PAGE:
Two firms have introduced technologies to combat counterfeit materials and track products after shipment.
Additives maker Ampacet Corp. of Tarrytown, N.Y., introduced molecular tracers that can be placed in masterbatches. The tracers, used in rigid and flexible packaging, can be detected in laboratories that authenticate products, market manager Richard Novomesky said at East Pack 2005, held June 13-15 in New York.
``We're seeing more problems with a lot of counterfeit materials, especially overseas,'' Novomesky said. ``It's difficult to trace and identify a product. This is technology we've had, but [it] has never been used in packaging before. It provides a level of security.''
Carclo Technical Plastics, a British injection molder that has five U.S. facilities, has introduced an inkjet technology that uses conductive metals to print radio-frequency-identification tags on vehicles, consumer products and other packaging, said Carclo marketing manager Robert Stutzman.
``We're using the inkjet heads not to print conductive inks, but to print conductive metals on a [plastic] housing,'' Stutzman said. The process can be done in-line during injection molding.
Carclo's technology was developed with joint venture partner Xennia Technology Ltd., a maker of inkjet printers in Royston, England. Carclo has started printing metals, primarily copper, onto PET, polyester, polycarbonate and other substrates.
The products are being made at Carclo's plant in Slough, England. Carclo plans to make them at its U.S. locations. Carclo has a molding plant in Leland, N.C., and two sites each in Latrobe, Pa., and Tucson, Ariz. Carclo also opened a plant in Shanghai, China, and completed construction of its second facility in the Czech Republic.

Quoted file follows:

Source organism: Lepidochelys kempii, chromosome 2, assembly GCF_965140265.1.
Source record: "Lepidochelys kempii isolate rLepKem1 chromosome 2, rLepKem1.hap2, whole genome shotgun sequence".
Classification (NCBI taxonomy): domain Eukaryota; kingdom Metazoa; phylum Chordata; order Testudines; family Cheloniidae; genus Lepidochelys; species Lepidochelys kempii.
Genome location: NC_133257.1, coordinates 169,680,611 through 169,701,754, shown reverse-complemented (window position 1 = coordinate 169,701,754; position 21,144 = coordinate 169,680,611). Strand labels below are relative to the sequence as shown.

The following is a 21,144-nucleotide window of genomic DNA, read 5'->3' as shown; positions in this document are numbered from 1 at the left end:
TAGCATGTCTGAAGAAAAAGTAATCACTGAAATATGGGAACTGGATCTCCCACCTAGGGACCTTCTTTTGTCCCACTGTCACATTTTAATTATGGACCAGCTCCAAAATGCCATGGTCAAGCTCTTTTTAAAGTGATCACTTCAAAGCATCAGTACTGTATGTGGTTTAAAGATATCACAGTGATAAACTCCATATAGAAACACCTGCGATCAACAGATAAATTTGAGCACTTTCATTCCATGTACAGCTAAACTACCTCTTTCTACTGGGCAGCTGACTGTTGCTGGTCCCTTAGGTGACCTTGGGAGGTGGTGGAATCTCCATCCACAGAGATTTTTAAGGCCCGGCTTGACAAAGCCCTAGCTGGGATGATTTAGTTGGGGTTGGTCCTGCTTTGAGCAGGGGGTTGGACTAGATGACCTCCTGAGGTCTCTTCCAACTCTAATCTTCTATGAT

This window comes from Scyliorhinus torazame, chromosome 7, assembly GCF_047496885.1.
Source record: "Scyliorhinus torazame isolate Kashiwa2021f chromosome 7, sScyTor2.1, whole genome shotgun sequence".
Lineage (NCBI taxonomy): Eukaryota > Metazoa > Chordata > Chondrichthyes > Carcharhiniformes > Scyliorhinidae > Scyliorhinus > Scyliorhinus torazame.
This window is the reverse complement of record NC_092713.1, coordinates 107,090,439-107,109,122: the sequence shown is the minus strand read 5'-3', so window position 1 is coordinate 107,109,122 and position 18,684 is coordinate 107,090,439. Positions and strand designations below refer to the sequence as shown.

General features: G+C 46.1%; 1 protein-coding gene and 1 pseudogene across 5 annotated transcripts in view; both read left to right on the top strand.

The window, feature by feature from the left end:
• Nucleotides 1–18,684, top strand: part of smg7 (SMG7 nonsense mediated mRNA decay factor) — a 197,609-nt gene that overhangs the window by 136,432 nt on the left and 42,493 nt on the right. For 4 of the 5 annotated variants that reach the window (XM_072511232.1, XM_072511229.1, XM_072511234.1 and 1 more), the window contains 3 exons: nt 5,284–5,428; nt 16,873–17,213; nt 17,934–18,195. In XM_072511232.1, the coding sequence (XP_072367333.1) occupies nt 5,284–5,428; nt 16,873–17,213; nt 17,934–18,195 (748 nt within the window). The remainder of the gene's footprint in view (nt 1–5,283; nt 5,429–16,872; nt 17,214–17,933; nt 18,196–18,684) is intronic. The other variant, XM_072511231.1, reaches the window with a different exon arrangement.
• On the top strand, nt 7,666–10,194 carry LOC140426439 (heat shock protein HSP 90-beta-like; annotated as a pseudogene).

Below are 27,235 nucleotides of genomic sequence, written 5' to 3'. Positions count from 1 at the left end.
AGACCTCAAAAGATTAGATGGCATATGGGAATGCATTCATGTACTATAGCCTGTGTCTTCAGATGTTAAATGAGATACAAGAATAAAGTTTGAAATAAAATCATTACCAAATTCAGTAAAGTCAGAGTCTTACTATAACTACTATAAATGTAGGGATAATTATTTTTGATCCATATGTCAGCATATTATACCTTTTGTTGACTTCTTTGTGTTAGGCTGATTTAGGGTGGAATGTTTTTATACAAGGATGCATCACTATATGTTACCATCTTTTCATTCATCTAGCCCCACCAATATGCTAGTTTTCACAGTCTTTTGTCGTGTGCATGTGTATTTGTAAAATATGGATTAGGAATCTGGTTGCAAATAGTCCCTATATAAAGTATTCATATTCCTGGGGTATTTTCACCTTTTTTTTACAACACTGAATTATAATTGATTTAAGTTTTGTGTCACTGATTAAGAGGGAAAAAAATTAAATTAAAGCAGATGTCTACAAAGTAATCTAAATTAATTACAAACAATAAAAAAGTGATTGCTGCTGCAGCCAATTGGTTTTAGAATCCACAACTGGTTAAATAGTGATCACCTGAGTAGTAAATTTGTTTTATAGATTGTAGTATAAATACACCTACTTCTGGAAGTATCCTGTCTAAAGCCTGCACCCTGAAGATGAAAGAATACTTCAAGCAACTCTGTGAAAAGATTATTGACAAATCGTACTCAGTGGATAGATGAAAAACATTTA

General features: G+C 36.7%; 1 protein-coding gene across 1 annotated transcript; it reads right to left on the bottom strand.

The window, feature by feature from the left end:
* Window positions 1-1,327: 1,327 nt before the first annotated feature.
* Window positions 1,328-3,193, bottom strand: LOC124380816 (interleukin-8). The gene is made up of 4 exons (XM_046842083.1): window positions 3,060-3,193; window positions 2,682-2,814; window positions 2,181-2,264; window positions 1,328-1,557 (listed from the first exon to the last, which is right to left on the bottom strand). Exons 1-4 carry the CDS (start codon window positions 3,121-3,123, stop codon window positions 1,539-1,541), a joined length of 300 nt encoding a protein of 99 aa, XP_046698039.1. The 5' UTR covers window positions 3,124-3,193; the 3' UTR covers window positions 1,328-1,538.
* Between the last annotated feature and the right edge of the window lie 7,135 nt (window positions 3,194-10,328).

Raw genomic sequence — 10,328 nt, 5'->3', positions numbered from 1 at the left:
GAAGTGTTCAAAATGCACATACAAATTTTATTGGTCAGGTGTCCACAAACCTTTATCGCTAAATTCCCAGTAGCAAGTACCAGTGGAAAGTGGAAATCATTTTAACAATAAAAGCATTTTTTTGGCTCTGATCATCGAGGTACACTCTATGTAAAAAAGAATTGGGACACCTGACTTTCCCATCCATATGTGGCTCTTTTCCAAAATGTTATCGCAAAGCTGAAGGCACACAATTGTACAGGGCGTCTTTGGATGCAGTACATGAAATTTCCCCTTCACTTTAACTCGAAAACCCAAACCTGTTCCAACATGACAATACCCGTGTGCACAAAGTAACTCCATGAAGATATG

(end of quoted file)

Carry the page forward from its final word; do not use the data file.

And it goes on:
The publicly held company, based in Wakefield, England, recorded about $212.3 million in sales last year. The firm molds products for optical media, medical, electronics and automotive applications, said Stutzman, who is based at Carclo's U.S. headquarters in Latrobe.
One of Carclo's applications has been the placement of print antennae on the internal housings of cellular phones. Other applications include printed circuitry, batteries and fuel cells, and shielding for electronics. Carclo may license the technology.
Ampacet wants to use its own colorants and additives to help track products. Molecular tracers resembling pellets or concentrates can be added to those materials in a masterbatch, blending with virtually any type of color concentration, Novomesky said. The tracers can identify either a counterfeit product or a package's ingredients. Standard analytical kits used in quality labs can identify the tracers.
Ampacet also has started a database of pigments, additives and resins that can be used to reduce taste and odor in water bottles, Novomesky said. The firm also has a new anti-blocking agent that can be added to linear low density polyethylene to eliminate film haze.